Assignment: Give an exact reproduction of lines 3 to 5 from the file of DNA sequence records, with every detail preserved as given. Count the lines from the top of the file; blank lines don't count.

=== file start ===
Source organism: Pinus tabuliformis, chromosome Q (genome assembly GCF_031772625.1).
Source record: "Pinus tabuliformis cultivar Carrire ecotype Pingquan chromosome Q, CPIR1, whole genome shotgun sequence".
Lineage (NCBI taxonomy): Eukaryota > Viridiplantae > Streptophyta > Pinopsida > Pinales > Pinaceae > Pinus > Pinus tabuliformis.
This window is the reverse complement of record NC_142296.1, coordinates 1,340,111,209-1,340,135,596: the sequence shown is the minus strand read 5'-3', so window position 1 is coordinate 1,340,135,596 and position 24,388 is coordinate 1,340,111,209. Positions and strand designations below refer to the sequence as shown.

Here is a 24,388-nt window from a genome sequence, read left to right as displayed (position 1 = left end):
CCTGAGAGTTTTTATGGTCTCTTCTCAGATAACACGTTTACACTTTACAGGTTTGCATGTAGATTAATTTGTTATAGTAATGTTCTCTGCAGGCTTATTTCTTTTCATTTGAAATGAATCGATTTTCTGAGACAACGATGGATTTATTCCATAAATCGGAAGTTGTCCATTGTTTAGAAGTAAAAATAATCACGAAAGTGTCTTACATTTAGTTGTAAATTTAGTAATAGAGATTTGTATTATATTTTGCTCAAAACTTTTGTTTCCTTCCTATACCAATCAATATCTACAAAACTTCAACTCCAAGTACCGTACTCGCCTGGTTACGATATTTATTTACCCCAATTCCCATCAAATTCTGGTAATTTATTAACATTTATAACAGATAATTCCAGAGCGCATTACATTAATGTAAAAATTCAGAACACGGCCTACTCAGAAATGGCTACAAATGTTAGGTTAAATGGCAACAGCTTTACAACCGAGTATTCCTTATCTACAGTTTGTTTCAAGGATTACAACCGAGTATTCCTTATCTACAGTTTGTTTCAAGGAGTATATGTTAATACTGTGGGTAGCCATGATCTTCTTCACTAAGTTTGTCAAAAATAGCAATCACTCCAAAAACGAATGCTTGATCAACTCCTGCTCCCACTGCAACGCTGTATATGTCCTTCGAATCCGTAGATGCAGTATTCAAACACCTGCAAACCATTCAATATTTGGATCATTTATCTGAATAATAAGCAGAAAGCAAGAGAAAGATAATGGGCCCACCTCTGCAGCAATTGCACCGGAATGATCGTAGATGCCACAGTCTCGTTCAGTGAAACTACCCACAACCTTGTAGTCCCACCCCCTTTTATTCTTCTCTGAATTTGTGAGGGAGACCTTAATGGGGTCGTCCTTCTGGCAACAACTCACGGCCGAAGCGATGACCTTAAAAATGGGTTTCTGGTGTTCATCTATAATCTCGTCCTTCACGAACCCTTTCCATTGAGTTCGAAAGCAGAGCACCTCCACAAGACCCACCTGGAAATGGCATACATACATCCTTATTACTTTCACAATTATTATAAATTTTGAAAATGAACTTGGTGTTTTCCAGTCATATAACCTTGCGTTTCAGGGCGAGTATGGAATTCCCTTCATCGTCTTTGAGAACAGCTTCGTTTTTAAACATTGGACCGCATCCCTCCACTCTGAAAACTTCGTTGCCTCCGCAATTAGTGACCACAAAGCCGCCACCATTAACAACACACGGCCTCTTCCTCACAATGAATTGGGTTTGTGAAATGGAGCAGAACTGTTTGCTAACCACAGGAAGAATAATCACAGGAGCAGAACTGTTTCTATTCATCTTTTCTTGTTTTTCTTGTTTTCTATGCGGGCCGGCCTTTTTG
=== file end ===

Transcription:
Lineage (NCBI taxonomy): Eukaryota > Viridiplantae > Streptophyta > Pinopsida > Pinales > Pinaceae > Pinus > Pinus tabuliformis.
This window is the reverse complement of record NC_142296.1, coordinates 1,340,111,209-1,340,135,596: the sequence shown is the minus strand read 5'-3', so window position 1 is coordinate 1,340,135,596 and position 24,388 is coordinate 1,340,111,209. Positions and strand designations below refer to the sequence as shown.

Here is a 24,388-nt window from a genome sequence, read left to right as displayed (position 1 = left end):